Matheson becomes Ireland’s largest law firm

Matheson becomes Ireland's largest law firm

Tara Doyle

Commercial law firm Matheson is now the largest law firm in Ireland with nearly 330 lawyers following a “whopping” expansion.

The firm, led by managing partner Michael Jackson and new chairperson Tara Doyle, unexpectedly leapfrogged A&L Goodbody and Arthur Cox, who have traditionally swapped the top spot.

Writing in the Law Society Gazette, Ken Murphy, director general of the Law Society, said: “Matheson has achieved this with a whopping year-on-year increase of 42 practising certificates over its 2019 and 2018 total (which was unchanged in both years).

“This expansion of fractionally under 15 per cent in PC numbers places it seven solicitors ahead of A&L Goodbody (which this year has 320), and Arthur Cox LLP (with 312). These are the only three firms with more than 300 practitioners.”

The three firms are followed by McCann FitzGerald with 284 PCs, up 18; Mason Hayes & Curran LLP with 259 PCs, up 20; and William Fry with 207 PCs, no change. These are the only firms with more than 200 practitioners.

Beyond this, ByrneWallace has 137 PCs, up five; Eversheds Sutherland has 112 PCs, up four; Maples and Calder has 108 PCs, up three; and Ronan Daly Jermyn has 106 PCs, down one.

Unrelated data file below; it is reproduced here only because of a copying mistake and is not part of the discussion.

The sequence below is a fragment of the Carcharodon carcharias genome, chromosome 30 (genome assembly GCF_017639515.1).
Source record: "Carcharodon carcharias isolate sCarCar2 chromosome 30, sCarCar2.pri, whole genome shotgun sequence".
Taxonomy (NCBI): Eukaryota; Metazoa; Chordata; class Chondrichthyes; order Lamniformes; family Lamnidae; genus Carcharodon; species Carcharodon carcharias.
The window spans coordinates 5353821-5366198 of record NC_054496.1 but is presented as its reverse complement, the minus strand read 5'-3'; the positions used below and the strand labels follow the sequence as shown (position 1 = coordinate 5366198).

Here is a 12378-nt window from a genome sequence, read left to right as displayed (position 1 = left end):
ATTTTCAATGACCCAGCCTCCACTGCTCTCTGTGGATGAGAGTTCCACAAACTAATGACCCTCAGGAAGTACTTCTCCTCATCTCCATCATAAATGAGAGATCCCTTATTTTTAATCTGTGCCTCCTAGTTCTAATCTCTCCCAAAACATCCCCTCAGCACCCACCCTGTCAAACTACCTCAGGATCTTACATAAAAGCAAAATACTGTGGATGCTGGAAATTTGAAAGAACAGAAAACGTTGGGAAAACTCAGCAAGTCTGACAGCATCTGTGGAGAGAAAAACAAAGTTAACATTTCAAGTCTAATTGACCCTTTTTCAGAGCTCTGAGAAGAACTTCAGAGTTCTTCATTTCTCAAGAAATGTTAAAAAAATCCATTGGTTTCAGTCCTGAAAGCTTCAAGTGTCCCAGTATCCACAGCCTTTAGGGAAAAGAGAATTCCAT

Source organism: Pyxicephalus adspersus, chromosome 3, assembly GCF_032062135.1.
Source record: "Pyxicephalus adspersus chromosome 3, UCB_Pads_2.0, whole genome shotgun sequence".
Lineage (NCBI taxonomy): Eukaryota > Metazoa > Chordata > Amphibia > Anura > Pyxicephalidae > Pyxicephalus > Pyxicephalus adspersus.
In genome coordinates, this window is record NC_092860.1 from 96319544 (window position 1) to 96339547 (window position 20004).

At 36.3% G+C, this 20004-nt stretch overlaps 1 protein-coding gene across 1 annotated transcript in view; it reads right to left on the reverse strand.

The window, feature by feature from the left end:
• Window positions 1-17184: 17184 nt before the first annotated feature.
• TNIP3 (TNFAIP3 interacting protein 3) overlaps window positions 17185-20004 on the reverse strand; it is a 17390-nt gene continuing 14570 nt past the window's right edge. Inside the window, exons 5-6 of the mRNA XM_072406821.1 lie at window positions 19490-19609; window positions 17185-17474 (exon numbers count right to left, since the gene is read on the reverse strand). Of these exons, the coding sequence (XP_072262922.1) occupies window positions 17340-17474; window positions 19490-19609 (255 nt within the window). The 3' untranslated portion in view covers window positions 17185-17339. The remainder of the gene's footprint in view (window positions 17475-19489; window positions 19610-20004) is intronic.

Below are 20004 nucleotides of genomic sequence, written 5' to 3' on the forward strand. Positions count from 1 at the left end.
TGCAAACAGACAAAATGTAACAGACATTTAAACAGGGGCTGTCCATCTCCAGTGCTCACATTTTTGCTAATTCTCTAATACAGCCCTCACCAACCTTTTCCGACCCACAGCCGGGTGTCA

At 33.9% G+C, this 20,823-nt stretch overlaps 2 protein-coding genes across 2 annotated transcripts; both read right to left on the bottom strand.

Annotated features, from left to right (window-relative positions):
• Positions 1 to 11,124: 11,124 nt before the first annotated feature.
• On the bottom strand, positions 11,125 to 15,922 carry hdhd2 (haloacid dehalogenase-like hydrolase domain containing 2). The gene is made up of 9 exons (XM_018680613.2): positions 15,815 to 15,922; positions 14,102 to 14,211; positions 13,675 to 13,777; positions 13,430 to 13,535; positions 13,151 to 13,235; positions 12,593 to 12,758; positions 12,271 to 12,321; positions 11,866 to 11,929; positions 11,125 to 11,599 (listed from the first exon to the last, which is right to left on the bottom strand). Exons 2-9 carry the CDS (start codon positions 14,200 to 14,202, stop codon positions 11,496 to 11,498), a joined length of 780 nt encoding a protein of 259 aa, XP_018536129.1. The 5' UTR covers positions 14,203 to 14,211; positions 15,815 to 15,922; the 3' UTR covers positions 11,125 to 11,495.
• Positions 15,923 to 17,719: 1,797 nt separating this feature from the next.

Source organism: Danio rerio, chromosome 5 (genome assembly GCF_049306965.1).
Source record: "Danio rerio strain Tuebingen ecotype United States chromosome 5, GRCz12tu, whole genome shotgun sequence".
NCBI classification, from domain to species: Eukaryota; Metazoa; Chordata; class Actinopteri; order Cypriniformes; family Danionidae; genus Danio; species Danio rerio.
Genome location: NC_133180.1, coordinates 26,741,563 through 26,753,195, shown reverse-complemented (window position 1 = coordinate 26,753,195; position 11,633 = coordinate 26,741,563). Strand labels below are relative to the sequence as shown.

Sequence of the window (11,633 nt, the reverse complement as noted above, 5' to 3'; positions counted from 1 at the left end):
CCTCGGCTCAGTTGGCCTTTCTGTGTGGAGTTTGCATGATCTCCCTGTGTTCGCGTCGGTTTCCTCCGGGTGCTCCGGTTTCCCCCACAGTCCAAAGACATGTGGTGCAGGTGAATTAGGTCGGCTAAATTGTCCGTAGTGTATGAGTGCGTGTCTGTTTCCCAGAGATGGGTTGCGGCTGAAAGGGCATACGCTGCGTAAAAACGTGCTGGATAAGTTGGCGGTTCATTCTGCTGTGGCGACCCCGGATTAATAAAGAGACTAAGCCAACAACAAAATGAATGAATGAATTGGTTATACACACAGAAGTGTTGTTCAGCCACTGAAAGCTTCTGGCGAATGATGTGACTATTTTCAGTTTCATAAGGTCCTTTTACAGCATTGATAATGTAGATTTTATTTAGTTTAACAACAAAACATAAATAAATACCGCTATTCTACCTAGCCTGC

Further down the annual table, Beauchamps has 95 PCs, up three; Freshfields Bruckhaus Deringer LLP has 88 PCs, down 13; Dillon Eustace has 86 PCs, down two; Hayes Solicitors has 64 PCs, up three; Eugene F Collins, Philip Lee, Pinsent Masons, LK Shields and Walkers are all tied on 63 PCs; and DAC Beachcroft Dublin has 53.

Mr Murphy said: “The firm that appeared seventh on the table last year, Allen & Overy LLP, does not feature at all this year. In addition, Freshfields Bruckhaus Deringer LLP, down to 88 PCs in this year’s table, is unlikely to feature at all next year.

“Neither of these City of London-headquartered firms – both members of the elite ‘magic circle’ – has ever had an office in this jurisdiction nor, to the best of the Law Society’s knowledge, do they plan to establish one.

“The phenomenon of large international law firms, with no establishment in this jurisdiction, taking out Irish practising certificates for their solicitors who have recently come on the Roll here was a by-product of Brexit and has now come to an end.

“As a result of a decision made by the Society in the latter part of 2020, based on a deep-dive review of policy and the relevant law undertaken by the Society’s Regulation of Practice Committee, the Society now no longer issues practising certificates to firms of solicitors who do not have an office, or plan to have an office, in this jurisdiction.”

He added; “The total number of practising certificates issued by the Law Society on 31 December 2020 was 11,854. This is a reduction of 105 on the record 11,959 practising certificates on 31 December 2019, and is largely accounted for by the decline in ‘Brexit’ PCs taken out in 2020 by comparison with the previous year.”

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